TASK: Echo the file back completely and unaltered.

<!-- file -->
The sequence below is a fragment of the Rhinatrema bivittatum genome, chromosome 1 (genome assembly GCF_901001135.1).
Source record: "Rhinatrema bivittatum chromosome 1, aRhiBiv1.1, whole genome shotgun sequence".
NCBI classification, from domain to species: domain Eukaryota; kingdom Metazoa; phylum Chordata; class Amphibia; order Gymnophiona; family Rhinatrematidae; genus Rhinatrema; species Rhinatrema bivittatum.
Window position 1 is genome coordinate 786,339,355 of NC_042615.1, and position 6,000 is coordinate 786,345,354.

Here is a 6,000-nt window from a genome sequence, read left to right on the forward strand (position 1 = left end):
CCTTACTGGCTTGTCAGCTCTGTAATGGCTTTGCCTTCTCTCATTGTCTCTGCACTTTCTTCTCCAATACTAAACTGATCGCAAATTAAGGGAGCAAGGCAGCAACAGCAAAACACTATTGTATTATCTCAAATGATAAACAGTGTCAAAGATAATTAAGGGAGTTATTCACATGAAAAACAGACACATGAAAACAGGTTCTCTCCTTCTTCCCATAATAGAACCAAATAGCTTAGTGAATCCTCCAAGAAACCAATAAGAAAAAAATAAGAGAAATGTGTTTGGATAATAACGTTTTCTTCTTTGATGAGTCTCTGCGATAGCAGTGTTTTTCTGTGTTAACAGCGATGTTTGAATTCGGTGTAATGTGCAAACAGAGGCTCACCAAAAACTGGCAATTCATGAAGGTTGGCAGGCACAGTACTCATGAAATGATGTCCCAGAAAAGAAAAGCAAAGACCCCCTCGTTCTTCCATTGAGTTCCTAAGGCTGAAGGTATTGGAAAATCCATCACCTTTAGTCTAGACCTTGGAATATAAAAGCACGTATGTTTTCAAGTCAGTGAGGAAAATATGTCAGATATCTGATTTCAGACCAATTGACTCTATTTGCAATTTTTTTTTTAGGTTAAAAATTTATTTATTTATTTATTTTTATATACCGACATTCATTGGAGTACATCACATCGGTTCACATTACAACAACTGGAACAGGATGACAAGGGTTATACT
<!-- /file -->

The sequence below is a fragment of the Rhinatrema bivittatum genome, chromosome 1 (genome assembly GCF_901001135.1).
Source record: "Rhinatrema bivittatum chromosome 1, aRhiBiv1.1, whole genome shotgun sequence".
NCBI classification, from domain to species: domain Eukaryota; kingdom Metazoa; phylum Chordata; class Amphibia; order Gymnophiona; family Rhinatrematidae; genus Rhinatrema; species Rhinatrema bivittatum.
Window position 1 is genome coordinate 786,339,355 of NC_042615.1, and position 6,000 is coordinate 786,345,354.

Here is a 6,000-nt window from a genome sequence, read left to right on the forward strand (position 1 = left end):
CCTTACTGGCTTGTCAGCTCTGTAATGGCTTTGCCTTCTCTCATTGTCTCTGCACTTTCTTCTCCAATACTAAACTGATCGCAAATTAAGGGAGCAAGGCAGCAACAGCAAAACACTATTGTATTATCTCAAATGATAAACAGTGTCAAAGATAATTAAGGGAGTTATTCACATGAAAAACAGACACATGAAAACAGGTTCTCTCCTTCTTCCCATAATAGAACCAAATAGCTTAGTGAATCCTCCAAGAAACCAATAAGAAAAAAATAAGAGAAATGTGTTTGGATAATAACGTTTTCTTCTTTGATGAGTCTCTGCGATAGCAGTGTTTTTCTGTGTTAACAGCGATGTTTGAATTCGGTGTAATGTGCAAACAGAGGCTCACCAAAAACTGGCAATTCATGAAGGTTGGCAGGCACAGTACTCATGAAATGATGTCCCAGAAAAGAAAAGCAAAGACCCCCTCGTTCTTCCATTGAGTTCCTAAGGCTGAAGGTATTGGAAAATCCATCACCTTTAGTCTAGACCTTGGAATATAAAAGCACGTATGTTTTCAAGTCAGTGAGGAAAATATGTCAGATATCTGATTTCAGACCAATTGACTCTATTTGCAATTTTTTTTTTAGGTTAAAAATTTATTTATTTATTTATTTTTATATACCGACATTCATTGGAGTACATCACATCGGTTCACATTACAACAACTGGAACAGGATGACAAGGGTTATACT